But as I reflect on where the blocks to our giving ourselves to this demand more fully lie – and I fully include myself in this – it seems to me that it is often our families which compete for our attention.  In a society where very few people are part of a church alongside their spouse, children, siblings or other more distant relatives, instead of church being a natural widening of that circle of family, it’s become something that competes with it instead.  Shall I spend time with my daughter or visit a fellow-parishioner who is sick?

This isn’t something that has a simple solution, and I’m certainly not suggesting that we abandon our families.  But I do wonder whether, as our social patterns change, we need to revisit our assumptions about how church communities work, and how we shape our patterns of worship and community and family life?  Something worth thinking about together, at least.

The other aspect of the service of a slave is that it is non-judgmental, or perhaps I should say, unconditional.  The slave doesn’t serve only when he likes his master, or agrees with a course of action.  We aren’t bound to one another just in sunny times when it’s easy to get along.  But in Christ, we owe one another of our best even when we’d rather walk away.

So where do we go with this?  I think we need to look at the idea of our obligation to one another here alongside the idea – which Paul expresses in other places in his letters – that each of us is given gifts for the service of the church community.  It’s because God has given each of us something unique to contribute, so that the whole church can effectively share his love with the world, that we have an obligation not to leave that unexpressed.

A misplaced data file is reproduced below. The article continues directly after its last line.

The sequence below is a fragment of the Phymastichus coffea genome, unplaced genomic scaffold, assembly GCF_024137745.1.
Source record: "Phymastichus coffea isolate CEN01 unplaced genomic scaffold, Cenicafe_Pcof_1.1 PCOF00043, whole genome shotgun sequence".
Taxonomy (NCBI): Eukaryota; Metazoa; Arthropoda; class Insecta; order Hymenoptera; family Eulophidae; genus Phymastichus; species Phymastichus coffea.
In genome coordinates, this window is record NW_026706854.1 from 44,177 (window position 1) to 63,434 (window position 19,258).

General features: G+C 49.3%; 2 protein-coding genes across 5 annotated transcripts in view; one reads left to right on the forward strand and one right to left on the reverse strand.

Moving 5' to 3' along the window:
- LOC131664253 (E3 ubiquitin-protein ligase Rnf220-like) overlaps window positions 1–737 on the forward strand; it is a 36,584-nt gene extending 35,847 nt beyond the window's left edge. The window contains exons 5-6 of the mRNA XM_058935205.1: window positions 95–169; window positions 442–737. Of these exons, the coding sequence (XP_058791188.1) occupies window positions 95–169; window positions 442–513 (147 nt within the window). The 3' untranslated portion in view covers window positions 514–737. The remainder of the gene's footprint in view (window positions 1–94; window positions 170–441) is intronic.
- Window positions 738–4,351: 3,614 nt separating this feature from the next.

As an aside, this is why I’m passionate about ministry not as something just left to professionals, but which belongs in a very real way to all of us as a community.  Because not only can I not do all the work myself, but because each of you will have something that you can bring which I can’t.  Some of us have more visible roles, but they’re not really more significant than any others.  And working together we can be far more than if we have a performer-and-audience model of ministry.  Paul asked in his first letter to the Corinthians, “If the whole body were an eye, where would the hearing be?  If the whole body were hearing, where would the sense of smell be?” But as it is, God has put all of us together with different strengths so that together we can be a well-functioning body.

I wonder if you’ve ever asked yourself what your unique gift for the church might be?  The New Testament mentions a huge variety of things which might be considered spiritual gifts; from administration to discernment, encouragement, giving, wisdom… and that’s just a small sample.  Which of them might belong to you?  And how might you use that here, in this community?

If you’re not sure, the best way to figure it out is to give a few different things a go and see what fits.  Maybe, if you’re not sure that you have any particular gift, or you’re not sure what it is, it’s time to try something new?

Now, none of this is meant to be a drudge, or a burden or a chore.  That’s why Paul wrote that it is through love that we become slaves to one another.  When you’re passionate about something, you want to give it your all.  When you really care about someone, your heart will break at their need.  We’re not being asked to fake it, but to let God help us find that depth of love within ourselves.

But to come back to the metaphor of slavery… I wonder what would happen if each of us set ourselves the challenge of finding, say, one thing to do each week, no matter how small, which in some way expressed God’s love for someone else in this parish?  If you keep a journal, and you took on a challenge like that, what you would find is that a sequence of very small acts of love, over time, added up to a significant pattern of making a difference.

Through love become slaves to one another.  I leave it with you to think about.




Christ triumphant

This is a sermon for the fifth Sunday after Pentecost, given in the “church up the road” and the “church next door.”  The Scripture it references is Luke 8:26-39.